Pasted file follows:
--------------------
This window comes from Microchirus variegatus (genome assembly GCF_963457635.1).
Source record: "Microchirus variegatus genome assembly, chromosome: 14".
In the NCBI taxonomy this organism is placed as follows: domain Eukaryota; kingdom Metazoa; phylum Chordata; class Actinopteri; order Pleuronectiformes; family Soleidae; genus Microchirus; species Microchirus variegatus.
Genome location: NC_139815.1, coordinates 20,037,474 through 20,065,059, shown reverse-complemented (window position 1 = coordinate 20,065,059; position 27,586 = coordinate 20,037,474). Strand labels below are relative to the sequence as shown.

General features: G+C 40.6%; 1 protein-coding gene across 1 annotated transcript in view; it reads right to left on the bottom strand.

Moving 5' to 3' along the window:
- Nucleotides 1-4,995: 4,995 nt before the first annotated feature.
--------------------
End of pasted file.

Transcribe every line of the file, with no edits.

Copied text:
This window comes from Microchirus variegatus (genome assembly GCF_963457635.1).
Source record: "Microchirus variegatus genome assembly, chromosome: 14".
In the NCBI taxonomy this organism is placed as follows: domain Eukaryota; kingdom Metazoa; phylum Chordata; class Actinopteri; order Pleuronectiformes; family Soleidae; genus Microchirus; species Microchirus variegatus.
Genome location: NC_139815.1, coordinates 20,037,474 through 20,065,059, shown reverse-complemented (window position 1 = coordinate 20,065,059; position 27,586 = coordinate 20,037,474). Strand labels below are relative to the sequence as shown.

General features: G+C 40.6%; 1 protein-coding gene across 1 annotated transcript in view; it reads right to left on the bottom strand.

Moving 5' to 3' along the window:
- Nucleotides 1-4,995: 4,995 nt before the first annotated feature.